5. Definately going to miss the 26. It was a bus I could count on, it was definately faster than the 49 and a lot more emptier and less stops. Wish I could of rode on it for the last time today.

  6. Hi,

    I was quoted in the article and would like to clarify that I do not currently work for an airline. I did in the past, however.

    The point I was trying to make to the journalists is that there is a “network affect” that comes with schedule frequency. Generally, in a dense market, traffic increases with frequency (up to a certain point). IMO, if the 26 had greater frequency and reliability — and the right route/stops, of course — I believe it would have enjoyed more ridership.

    26, we will miss you.

  7. I will miss the 26-line dearly…I live on Valencia Street…and it was such a pleasure to simply check NextBus on my iPhone…or just look at my window…to see if it was coming…then step outside and hop on. It was always a more pleasant ride than all the other horrible Muni buses…

  8. We should keep the 26. I’ve had frightening, really dangerous experiences waiting at the J stop at Glen Park. It is isolated and located in the middle of a freeway. The 26 is much safer and easier to use (the J stop is not handicap accessible). I use the 26 to get to stores in the Mission from Glen Park, and then to get stuff back home. The 14 mission is unsafe, unfriendly and crowded.

  9. I’ve taken the 26 Valencia for above twenty years, it was a part of my life, and its passing will be like a death of a friend.

    Sadly, this bus was starved too death. Too often the MTA choose to skip the once every twenty minute bus and it became unreliable and difficult to wait for. The amputation of the SFSU stop also hurt its viability.

    I will adjust to the loss, but there are seniors on this bus who will not have a realistic alternative. The J Church almost never functioned as an alternative to the 26 Valencia for me, and the 14 Mission does have serious issues.

  10. I’d pay $3.20 to keep riding the 26. And it should only cost $.80 to ride the Mission buses if that’s what it costs them to operate it per person.

  11. I love the 26 and will be sad to see it go. I check NEXT MUNI to see what time it is leaving and plan my schedule, accordingly.
    I take the 14 Mission at well, but it’s dirty, crowded, and dangerous at times. As one visiting mom said…
    “This bus is like skid row on wheels”

    ps–Actually it is a couple blocks from Valencia– Bartlett St, and Lexington and San Carlos are in btw.

  12. Wow what memories of the 26 Valencia! Sad to read that it’s going however from a strictly business sense I can understand why. However I do agree with many of the readers. Easier in some cases said then done. Muni thought the new “T” lightrail line would serve Bayview Hunters Point better then the old 15 Third. How I read many within that community wished it came back!
    Having been born & raised in San Francisco I have fond memories though of the 26 & yes, I totally agree with all it was a nice alternative from the 14 Mission! Even the passengers along that route were more relaxed and less grouchy! I know many preferred electric trolleybuses over loud smoking diesel buses however this one for what it was worth, worked! I am sorry to read that it will be history now! Hey take solace though SF transit riders. Once you live someplace else in the burbs, like Vallejo, you will realize how great of a system Municipal Railway really was! Try catching a bus in Vallejo along a route that runs once in the morning. Once in the evening! Yes you miss that one you really are out of luck! Vallejo is no hick town either! They use conventional 40 foot transit buses too! Yeah believe it or not! LOL!

  13. It’s a sad state of affairs when SF decides it needs LESS public transit. The fact is that the two Mission St. bus lines crawl along at trot-speed during daylight hours and are a great place to contract hepatitis after dark. This will just push more people onto those overcrowded lines during the day. Pickpockets rejoice! (where’s the subway?!??)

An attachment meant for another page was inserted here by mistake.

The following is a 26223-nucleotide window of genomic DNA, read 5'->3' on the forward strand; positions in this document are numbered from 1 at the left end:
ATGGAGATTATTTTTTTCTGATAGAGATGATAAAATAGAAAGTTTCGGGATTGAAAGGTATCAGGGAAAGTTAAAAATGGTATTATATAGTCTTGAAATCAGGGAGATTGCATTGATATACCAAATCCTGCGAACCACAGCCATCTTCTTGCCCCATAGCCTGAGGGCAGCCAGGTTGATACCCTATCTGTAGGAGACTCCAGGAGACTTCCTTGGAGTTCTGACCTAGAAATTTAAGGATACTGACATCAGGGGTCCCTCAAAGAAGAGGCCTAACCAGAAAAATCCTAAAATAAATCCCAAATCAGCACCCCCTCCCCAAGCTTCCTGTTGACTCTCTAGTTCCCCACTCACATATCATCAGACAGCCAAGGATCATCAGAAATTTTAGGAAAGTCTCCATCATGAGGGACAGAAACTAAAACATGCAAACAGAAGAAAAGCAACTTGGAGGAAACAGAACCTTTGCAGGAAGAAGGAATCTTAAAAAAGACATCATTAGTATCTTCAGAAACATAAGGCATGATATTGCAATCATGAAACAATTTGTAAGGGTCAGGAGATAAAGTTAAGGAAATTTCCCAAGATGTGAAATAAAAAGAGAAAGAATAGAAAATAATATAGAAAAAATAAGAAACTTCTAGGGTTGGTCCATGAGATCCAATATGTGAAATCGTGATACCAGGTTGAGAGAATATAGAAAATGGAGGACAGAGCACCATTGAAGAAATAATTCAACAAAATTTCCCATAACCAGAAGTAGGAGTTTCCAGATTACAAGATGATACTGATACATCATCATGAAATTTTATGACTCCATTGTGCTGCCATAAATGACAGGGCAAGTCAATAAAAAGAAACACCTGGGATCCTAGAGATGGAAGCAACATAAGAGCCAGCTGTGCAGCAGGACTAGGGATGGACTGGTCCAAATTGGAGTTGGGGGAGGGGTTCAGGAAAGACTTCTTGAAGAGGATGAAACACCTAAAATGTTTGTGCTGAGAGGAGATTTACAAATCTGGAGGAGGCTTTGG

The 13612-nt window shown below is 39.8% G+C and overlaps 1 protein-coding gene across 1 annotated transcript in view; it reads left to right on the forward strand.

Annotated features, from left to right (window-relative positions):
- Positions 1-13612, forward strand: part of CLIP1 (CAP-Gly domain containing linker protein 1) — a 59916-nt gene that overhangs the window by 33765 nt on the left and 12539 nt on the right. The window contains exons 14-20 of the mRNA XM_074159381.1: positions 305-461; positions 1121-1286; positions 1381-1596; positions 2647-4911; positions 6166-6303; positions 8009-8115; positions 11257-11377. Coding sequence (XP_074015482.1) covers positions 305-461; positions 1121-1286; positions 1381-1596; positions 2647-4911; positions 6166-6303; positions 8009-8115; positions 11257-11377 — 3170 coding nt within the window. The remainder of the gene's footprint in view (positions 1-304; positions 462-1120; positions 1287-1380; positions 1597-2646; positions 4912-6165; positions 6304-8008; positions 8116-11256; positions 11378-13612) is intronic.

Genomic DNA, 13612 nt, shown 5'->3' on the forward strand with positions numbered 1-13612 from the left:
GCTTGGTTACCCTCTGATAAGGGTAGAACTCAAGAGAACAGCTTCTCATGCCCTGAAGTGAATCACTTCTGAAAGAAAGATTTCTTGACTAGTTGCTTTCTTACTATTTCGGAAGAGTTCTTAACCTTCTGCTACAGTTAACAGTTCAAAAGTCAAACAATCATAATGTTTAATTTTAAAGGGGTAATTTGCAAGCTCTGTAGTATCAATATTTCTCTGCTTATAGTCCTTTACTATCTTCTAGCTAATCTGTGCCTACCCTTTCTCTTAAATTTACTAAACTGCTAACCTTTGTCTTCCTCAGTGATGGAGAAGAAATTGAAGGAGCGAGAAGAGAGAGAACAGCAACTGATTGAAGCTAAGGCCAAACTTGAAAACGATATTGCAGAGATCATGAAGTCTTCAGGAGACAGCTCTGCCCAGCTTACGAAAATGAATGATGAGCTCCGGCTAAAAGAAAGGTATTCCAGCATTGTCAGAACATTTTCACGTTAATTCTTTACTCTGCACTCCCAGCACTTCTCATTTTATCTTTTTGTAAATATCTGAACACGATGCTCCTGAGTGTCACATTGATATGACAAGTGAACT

14. “Passengers used to riding along Valencia Street in the Mission will have to walk several blocks to the 14-Mission or 49-Van Ness”

    It is only one block from Valencia to Mission. That kind of sloppy hyperbolic writing doesn’t serve anyone.

  15. And they couldn’t have waited to end the bus line until the street wasn’t torn up anymore so you could ride a bike safely down the street?

  16. A 100+ year old legacy line should mean something. Clearly there’s long been a need for the 26. I ride it to work everyday, and love to ride it downtown to go shopping. I’m seriously going to miss this bus. And what are the alternatives? The stabby Mission buses or the stabby J? No thanks. I’d rather walk. Watch and see if years from now they don’t learn their mistake and then have to spend untold amounts of money reinstating the line, like they want to do for the B Geary. Further, watch all the money they’re investing ripping up Valencia make the street wither and die. I’ve already canceled my Muni pass. Maybe I should just buy a car.

  17. I used to ride the 26 all the time from SF State to 22nd Street. It was clean, and pretty fast compared to taking the M-Ocean View to either the J-Church or BART. Sometimes one would wait for the M at SFSU for upwards of 40 minutes, meaning I wouldn’t get home from school until about 11:30pm.

    But I totally understand why they eliminated the bus line though. Often times, there would be about 5 people on that late night ride, and we would start getting off the bus after Cesar Chavez. From MUNI’s perspective (as well as mine) it made no sencse to keep that line.

  18. I sincerely doubt that many people east of Dolores St consider the J-Church as an alternative to the 26, especially between 20th and 27th streets. This is just a guess on my part, but something about having to climb up 50 or 100 feet of hill tends to discourage anyone who isn’t on a fitness kick. Plus, the J isn’t going to win any awards for reliability until there’s a reworking of the switch at 17th St, priority-driven traffic signals signals are installed, and a complete rebuild of the tracks is completed. In other words, not in your lifetime.

    As of Saturday, the Liberty Hill area will be a contender for the crown of “neighborhood least accessible by public transit.” I was one of the last riders on the 13-Guerrero and in the early 90s I frequently rode the 26 out to Parkmerced to visit a girlfriend.

    Back then, the 26 ran fairly reliably, but after it was cut back to Balboa Park, it became an “orphan route” where missed runs were easily ignored. I agree with Mr. Hartefelt, Muni was unable to keep service levels up, riders decided that if they had to get somewhere, they’d better crowd onto a Mission St. bus, and the circle began.